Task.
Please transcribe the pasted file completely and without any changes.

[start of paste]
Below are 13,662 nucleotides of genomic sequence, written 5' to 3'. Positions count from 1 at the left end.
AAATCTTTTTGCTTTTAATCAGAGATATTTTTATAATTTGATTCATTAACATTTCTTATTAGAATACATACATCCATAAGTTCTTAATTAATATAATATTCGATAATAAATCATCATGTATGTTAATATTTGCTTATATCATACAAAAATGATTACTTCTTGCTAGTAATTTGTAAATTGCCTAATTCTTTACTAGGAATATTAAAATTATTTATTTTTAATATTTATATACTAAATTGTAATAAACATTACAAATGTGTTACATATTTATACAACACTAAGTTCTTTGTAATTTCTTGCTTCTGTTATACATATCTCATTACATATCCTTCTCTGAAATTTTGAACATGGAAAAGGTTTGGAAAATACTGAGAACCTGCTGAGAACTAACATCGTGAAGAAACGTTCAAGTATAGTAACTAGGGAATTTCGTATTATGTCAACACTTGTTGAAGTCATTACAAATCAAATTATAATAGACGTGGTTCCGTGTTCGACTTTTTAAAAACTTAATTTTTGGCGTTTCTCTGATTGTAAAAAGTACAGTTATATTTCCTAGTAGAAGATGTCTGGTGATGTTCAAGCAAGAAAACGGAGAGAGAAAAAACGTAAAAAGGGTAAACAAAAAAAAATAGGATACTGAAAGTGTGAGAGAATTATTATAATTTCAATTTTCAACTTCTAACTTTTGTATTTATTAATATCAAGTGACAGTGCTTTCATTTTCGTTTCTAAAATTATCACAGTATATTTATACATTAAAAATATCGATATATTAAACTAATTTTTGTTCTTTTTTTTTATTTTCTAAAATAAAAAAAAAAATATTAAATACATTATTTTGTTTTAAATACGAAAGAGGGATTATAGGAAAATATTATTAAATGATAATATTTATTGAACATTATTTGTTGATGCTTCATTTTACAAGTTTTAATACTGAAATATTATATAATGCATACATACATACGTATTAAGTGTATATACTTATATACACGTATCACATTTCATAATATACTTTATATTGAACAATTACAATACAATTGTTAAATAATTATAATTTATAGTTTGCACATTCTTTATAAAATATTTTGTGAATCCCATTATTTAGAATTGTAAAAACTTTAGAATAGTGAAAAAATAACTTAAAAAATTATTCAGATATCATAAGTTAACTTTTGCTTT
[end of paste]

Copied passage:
Below are 13,662 nucleotides of genomic sequence, written 5' to 3'. Positions count from 1 at the left end.
AAATCTTTTTGCTTTTAATCAGAGATATTTTTATAATTTGATTCATTAACATTTCTTATTAGAATACATACATCCATAAGTTCTTAATTAATATAATATTCGATAATAAATCATCATGTATGTTAATATTTGCTTATATCATACAAAAATGATTACTTCTTGCTAGTAATTTGTAAATTGCCTAATTCTTTACTAGGAATATTAAAATTATTTATTTTTAATATTTATATACTAAATTGTAATAAACATTACAAATGTGTTACATATTTATACAACACTAAGTTCTTTGTAATTTCTTGCTTCTGTTATACATATCTCATTACATATCCTTCTCTGAAATTTTGAACATGGAAAAGGTTTGGAAAATACTGAGAACCTGCTGAGAACTAACATCGTGAAGAAACGTTCAAGTATAGTAACTAGGGAATTTCGTATTATGTCAACACTTGTTGAAGTCATTACAAATCAAATTATAATAGACGTGGTTCCGTGTTCGACTTTTTAAAAACTTAATTTTTGGCGTTTCTCTGATTGTAAAAAGTACAGTTATATTTCCTAGTAGAAGATGTCTGGTGATGTTCAAGCAAGAAAACGGAGAGAGAAAAAACGTAAAAAGGGTAAACAAAAAAAAATAGGATACTGAAAGTGTGAGAGAATTATTATAATTTCAATTTTCAACTTCTAACTTTTGTATTTATTAATATCAAGTGACAGTGCTTTCATTTTCGTTTCTAAAATTATCACAGTATATTTATACATTAAAAATATCGATATATTAAACTAATTTTTGTTCTTTTTTTTTATTTTCTAAAATAAAAAAAAAAATATTAAATACATTATTTTGTTTTAAATACGAAAGAGGGATTATAGGAAAATATTATTAAATGATAATATTTATTGAACATTATTTGTTGATGCTTCATTTTACAAGTTTTAATACTGAAATATTATATAATGCATACATACATACGTATTAAGTGTATATACTTATATACACGTATCACATTTCATAATATACTTTATATTGAACAATTACAATACAATTGTTAAATAATTATAATTTATAGTTTGCACATTCTTTATAAAATATTTTGTGAATCCCATTATTTAGAATTGTAAAAACTTTAGAATAGTGAAAAAATAACTTAAAAAATTATTCAGATATCATAAGTTAACTTTTGCTTT